To me, the Wind & Sea blend is the perfect coffee for a Sunday brunch, accompanied by a nice pile of pancakes and a side of bacon.
It’s not really a sweet blend, but it does have a nice fruitiness to it as soon as it hits your taste buds.
Where this coffee really stands out the most though is in the aftertaste. It’s buttery, a little bit smoky, and neither bitter nor astringent. This is truly a blend that can be enjoyed from start to finish.
Since this is a coffee that comes in a small bag (8 ounces), I didn’t get to try as many brew methods as I had hoped to try. Still, of those that I did try, I was pretty much impressed across the board.
I breakdown each of the brew methods I used below.
The first few cups of the Wind & Sea were actually brewed by my girlfriend via the Brazen Plus just a day after roast.
She does not take a technical approach like I do when preparing coffee, so I wasn’t really sure what to expect when I took my first sip.
I was very impressed. I couldn’t stop telling her how good the coffee was. I guesstimate that she brewed at 200˚F (this is what the Brazen was set to), and around an 18:1 brew ratio. Now, she didn’t weigh or measure the coffee or water, but she did select the 2-cup setting on our Breville Smart Grinder Pro which consistently grinds about 15 grams per “cup”.
She also filled to the calibration line in the Brazen Plus’ reservoir which we’ve found to be around 540 grams of water. So that’s how I arrived at the 18:1 ratio…TMI?
Next up was the AeroPress. I sound like a broken record/fanboy, but yet again the AeroPress outperformed the other brew methods in my opinion.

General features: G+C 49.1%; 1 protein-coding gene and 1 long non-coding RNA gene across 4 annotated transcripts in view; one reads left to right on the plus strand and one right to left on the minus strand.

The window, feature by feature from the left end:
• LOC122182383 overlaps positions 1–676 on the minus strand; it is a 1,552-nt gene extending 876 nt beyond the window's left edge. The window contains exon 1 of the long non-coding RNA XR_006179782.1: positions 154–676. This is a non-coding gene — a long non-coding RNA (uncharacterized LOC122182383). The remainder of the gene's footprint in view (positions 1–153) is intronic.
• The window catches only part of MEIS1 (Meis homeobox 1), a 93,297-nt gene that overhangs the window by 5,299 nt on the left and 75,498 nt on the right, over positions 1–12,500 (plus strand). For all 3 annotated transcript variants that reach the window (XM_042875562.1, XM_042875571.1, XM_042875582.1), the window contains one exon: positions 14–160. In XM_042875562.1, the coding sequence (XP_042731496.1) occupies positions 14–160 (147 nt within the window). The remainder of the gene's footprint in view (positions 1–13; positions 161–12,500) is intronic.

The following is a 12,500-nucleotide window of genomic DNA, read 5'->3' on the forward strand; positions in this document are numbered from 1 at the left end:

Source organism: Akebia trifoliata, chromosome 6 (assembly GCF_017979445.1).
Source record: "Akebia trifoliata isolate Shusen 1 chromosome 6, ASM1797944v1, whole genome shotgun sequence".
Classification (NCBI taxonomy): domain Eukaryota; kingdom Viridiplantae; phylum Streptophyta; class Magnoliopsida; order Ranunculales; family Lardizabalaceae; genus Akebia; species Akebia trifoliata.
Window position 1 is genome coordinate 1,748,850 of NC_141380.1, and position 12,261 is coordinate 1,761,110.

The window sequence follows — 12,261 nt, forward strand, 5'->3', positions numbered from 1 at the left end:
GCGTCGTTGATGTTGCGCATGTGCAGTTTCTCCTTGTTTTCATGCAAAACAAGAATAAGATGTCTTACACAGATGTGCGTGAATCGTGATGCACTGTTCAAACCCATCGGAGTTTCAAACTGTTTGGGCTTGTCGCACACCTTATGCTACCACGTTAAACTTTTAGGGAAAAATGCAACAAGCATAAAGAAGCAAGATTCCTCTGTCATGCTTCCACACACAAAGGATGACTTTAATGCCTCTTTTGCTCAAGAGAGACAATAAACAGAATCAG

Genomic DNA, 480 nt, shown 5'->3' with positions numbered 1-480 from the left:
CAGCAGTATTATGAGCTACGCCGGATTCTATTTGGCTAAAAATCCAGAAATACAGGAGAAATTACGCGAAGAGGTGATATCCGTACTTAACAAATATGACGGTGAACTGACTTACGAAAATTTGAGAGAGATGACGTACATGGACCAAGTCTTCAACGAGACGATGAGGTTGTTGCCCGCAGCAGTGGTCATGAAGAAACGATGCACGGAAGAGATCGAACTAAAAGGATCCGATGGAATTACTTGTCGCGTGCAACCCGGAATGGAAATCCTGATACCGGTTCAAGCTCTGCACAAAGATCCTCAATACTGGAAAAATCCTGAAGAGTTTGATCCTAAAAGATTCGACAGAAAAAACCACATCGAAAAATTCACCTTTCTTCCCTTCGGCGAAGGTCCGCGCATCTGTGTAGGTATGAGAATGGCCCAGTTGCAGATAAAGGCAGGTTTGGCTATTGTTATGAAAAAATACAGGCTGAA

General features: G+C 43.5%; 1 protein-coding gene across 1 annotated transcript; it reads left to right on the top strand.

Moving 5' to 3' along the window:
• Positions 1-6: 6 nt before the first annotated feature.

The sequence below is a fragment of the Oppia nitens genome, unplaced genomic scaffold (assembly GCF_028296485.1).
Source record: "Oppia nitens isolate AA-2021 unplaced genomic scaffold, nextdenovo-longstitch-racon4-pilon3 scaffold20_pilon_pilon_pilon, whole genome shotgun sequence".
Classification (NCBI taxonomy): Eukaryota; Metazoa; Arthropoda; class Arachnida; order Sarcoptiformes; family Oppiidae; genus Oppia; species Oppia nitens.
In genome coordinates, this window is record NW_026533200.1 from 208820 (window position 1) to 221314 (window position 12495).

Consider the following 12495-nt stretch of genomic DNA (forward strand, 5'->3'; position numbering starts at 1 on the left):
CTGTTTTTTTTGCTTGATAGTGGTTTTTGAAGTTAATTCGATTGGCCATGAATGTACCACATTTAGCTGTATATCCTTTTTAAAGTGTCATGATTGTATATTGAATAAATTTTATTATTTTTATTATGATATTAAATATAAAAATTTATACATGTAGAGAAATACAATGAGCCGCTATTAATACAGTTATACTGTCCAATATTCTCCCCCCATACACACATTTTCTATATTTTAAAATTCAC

It produced the most complex cup of coffee, where the flavor started as a somewhat ripe strawberry and quickly shifted to a stack of pancakes drenched in butter with a little maple syrup.
I used 18 grams of coffee and 231 grams of water at 205˚F. I let the coffee bloom for 30 seconds and then gave it a little shake after filling up the chamber with the rest of the water.
This cup came 3 days post-roast.
Pour-Over (Hario V60)
The Hario V60 resulted in the second best cup of coffee in my opinion.
It actually wasn’t too different from the AeroPress, except that it had maybe a little bit more brightness (acidity) on that initial sip.
Sorry, I didn’t take any notes on the brew parameters.
The Chemex came out ok, but I wouldn’t say there was anything too remarkable about it.
Interestingly, from what I recollect…it was on the smokier side, unlike the Hario.
I pulled more shots than I had planned to with the Wind & Sea blend.
None of the shots I pulled were really noteworthy, although I did pick up a little bit of tootsie roll and blueberry in a few of the shots. Still, I’d rate every shot I pulled under 3 stars. In other words, on the verge of not being worth drinking.
Great aroma though!
Andytown Wind & Sea Ratings
OK, now that I’ve talked about the brew methods, let’s take a look at the ratings I came up with for each of the 5 rating categories I’ve been using for reviewing coffee.
The acidity was good. There were a few times where it came close to being too much, but this was likely more of a result of user error (I couldn’t get the MyPressi heated beyond 194˚F) than of the blend itself.
Score: 4 stars
I really liked the aftertaste of the Wind & Sea blend. Buttery, a little bit smokey, and a nice linger.
Score: 4.5 stars
Strawberry aroma immediately post-grind. Smelled great post-brew as well. The beans themselves weren’t as fragrant, but I was still pretty impressed.
Score: 4 stars
This was more of a clean blend than one with lots of body. The mouthfeel was pleasant though.
Score: 3 stars
The initial flavor of the coffee itself was nice under the right parameters. Still, I would have hoped for more of the subtle flavors that I picked up here and there (blueberry for example) to be more prevalent.
Score: 4 stars
Fantastic blend for drip coffee and AeroPress. Wouldn’t recommend for espresso though. But hey, neither does Andytown according to the label on the bag.